EPA vetoes mountaintop coal mine in West Virginia

McClatchy NewspapersJanuary 13, 2011 

WASHINGTON — The Environmental Protection Agency on Thursday blocked what would have been one of the largest mountaintop coal mines in Appalachia, saying it would have caused irreversible damage to nearby streams.

The EPA said it based its final decision to veto a previously granted permit for the Spruce No. 1 mine on the pollution that would have destroyed wildlife, polluted areas downstream and increased the water contamination risks for people who live in West Virginia's already heavily mined Coal River basin. The streams the veto protects — Pigeonroost Branch and Oldhouse Branch — are two of the last "high-quality" streams in the watershed, the agency said.

Environmentalists claimed a major victory and said they hope it's the beginning of the end for mountaintop mining under new scrutiny by the Obama administration. The EPA, however, said in a statement that it thinks coal companies can design mountaintop mines that comply with the Clean Water Act.

The agency said the circumstances of the Spruce No. 1 mine set it apart.

The proposed mine "would use destructive and unsustainable mining practices that jeopardize the health of Appalachian communities and clean water on which they depend," said Peter S. Silva, the EPA's assistant administrator for water.

The EPA asked the mining company, Mingo Logan Coal Co., a subsidiary of Arch Coal Inc., to submit a new plan to show how it would reduce impacts. The EPA and the company discussed the mine for more than a year, but in the end the company didn't produce a plan that would significantly decrease environmental harm, the EPA said in a statement announcing its decision.

The proposed mine would have leveled 3.5 square miles of mountain forests and dumped millions of tons of mine waste into valleys, burying 6.6 miles of streams.

The EPA said that everything that lives in the streams would have been killed by the debris, and downstream waters would have been polluted with "unhealthy levels of salinity and toxic levels of selenium." The waters also would contain other "dissolved solids" related to coal mining.

Pollution downstream would kill aquatic wildlife, harm birds, reduce the value of the habitat and make toxic algal blooms more likely.

The mine rubble often makes streams in the watershed so polluted that they become unfit for swimming, fishing or drinking.

The EPA also said that the mining company didn't consider the "cumulative watershed degradation resulting from past, present and future mining in the area."

The EPA said the company would have replaced natural streams with storm water ditches.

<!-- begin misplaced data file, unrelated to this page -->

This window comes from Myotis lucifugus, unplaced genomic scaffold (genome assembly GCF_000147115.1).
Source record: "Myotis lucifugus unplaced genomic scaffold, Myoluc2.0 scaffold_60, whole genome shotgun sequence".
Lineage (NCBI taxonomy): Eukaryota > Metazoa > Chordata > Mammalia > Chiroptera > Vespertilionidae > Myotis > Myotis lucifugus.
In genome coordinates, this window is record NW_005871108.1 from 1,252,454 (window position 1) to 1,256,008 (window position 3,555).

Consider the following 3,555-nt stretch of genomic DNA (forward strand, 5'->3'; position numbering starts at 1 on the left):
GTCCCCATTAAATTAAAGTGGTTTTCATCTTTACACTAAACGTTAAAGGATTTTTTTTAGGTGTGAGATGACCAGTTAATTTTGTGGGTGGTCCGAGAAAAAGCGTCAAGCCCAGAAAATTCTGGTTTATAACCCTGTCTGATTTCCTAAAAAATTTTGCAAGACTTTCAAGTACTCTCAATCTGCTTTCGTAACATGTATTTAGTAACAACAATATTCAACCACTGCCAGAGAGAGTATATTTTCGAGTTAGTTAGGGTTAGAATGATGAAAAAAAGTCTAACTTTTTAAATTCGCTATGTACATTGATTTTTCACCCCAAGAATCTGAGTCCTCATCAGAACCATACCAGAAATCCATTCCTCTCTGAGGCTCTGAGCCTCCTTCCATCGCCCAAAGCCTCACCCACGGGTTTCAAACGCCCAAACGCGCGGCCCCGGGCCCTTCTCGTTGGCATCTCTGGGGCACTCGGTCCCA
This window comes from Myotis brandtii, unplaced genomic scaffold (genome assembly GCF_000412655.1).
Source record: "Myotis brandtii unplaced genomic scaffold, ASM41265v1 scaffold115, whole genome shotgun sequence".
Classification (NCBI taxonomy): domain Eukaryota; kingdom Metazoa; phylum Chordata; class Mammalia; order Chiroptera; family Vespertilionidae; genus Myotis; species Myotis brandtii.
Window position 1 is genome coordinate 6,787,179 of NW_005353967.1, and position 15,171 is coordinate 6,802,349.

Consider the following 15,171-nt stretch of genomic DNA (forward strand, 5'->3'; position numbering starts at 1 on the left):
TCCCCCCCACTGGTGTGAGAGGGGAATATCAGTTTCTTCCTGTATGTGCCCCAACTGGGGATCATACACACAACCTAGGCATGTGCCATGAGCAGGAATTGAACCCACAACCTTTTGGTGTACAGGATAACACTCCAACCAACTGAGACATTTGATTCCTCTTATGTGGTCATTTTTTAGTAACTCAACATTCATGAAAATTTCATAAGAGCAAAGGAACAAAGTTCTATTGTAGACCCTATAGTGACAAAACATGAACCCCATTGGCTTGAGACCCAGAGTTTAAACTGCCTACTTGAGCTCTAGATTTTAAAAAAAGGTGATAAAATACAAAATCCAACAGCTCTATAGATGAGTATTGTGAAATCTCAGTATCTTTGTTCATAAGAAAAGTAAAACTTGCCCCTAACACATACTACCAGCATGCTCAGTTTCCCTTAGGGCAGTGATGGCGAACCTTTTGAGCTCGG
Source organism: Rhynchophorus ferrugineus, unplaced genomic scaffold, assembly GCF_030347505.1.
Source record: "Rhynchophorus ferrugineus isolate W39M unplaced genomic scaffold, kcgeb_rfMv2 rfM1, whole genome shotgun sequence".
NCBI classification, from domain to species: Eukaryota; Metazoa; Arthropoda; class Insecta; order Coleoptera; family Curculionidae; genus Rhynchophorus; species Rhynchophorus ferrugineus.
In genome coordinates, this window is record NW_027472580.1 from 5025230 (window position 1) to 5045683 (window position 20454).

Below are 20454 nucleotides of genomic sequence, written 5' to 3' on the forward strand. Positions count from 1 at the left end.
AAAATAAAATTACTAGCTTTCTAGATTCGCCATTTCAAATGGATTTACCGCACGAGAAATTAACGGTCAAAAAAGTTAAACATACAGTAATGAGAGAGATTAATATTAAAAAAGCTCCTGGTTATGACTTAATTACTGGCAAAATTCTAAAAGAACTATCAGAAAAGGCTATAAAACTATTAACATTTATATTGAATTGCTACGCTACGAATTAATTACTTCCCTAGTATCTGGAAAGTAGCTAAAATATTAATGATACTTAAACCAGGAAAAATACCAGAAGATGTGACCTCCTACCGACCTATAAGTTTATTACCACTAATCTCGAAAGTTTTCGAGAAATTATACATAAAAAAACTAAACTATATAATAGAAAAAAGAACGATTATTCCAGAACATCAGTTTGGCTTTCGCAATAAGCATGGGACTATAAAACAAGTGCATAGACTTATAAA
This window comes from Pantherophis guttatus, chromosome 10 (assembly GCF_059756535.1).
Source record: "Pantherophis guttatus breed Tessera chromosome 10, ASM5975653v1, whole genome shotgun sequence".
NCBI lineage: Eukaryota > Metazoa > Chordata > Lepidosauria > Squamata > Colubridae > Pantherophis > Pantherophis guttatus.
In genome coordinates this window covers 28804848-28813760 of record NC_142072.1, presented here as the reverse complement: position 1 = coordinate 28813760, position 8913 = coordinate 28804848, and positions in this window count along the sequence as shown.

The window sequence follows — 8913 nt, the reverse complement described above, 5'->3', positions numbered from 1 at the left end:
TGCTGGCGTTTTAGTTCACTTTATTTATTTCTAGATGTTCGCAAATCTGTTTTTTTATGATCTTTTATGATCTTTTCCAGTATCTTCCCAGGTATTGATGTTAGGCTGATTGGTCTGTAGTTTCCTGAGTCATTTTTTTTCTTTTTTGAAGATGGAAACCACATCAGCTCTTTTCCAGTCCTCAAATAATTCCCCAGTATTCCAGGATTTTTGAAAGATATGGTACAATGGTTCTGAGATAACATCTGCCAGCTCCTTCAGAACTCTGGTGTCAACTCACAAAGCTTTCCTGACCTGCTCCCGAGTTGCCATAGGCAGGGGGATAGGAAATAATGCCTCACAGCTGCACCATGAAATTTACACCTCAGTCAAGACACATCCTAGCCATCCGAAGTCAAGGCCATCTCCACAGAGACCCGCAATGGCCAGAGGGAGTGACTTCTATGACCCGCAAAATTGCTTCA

In a statement, the EPA said it isn't considering any other vetoes of previously permitted surface mines.

The agency's decision prohibits dumping debris in five valleys cut by the Pigeonroost and Oldhouse branches and their tributaries. However, mining activities at the Spruce site in the Seng Camp Creek area are already under way and will be allowed to continue as the result of a prior legal settlement.

Mountaintop removal mining has buried an estimated 2,000 miles of headwater streams and leveled more than 2,000 square miles of land in West Virginia, Virginia and Kentucky.

Arch Coal will contest the decision by amending a case already under way in U.S. District Court in Washington, said company spokeswoman Kim Link. She said the mine would have employed 250 people.

Arch Coal in a statement that the decision would have a "chilling effect" because of companies will "fear similar overreaching by the EPA."

Joan Mulhern, an attorney with the environmental law firm Earthjustice, said the Spruce mine veto was "a true victory for the communities nearby, and for all Americans across the country who are fighting to protect our precious natural resources from industrial pollution.

"We hope this veto will be the beginning of the end of the devastating practice of mountaintop removal mining."

EPA during the Obama administration has approved other mountaintop mines that took steps to reduce their pollution and stream burial.

Last April, the agency announced it would no longer grant permits if streams show unacceptable levels of conductivity, a measure of salt that indicates water pollution from mining practices. The National Mining Association challenged the policy in court.

The EPA granted the permit under the Clean Water Act in 2007. This is only the 13th time the EPA has vetoed a permit since the clean water law went into effect in 1972.

West Virginia's two senators, both Democrats, said they'd fight the veto. Jay Rockefeller said he was "deeply angered" because the mine "always made good faith efforts to comply with the applicable laws and regulations." Joe Manchin said the veto "jeopardizes our economic recovery and jobs."

ON THE WEB

EPA's decision and fact sheets

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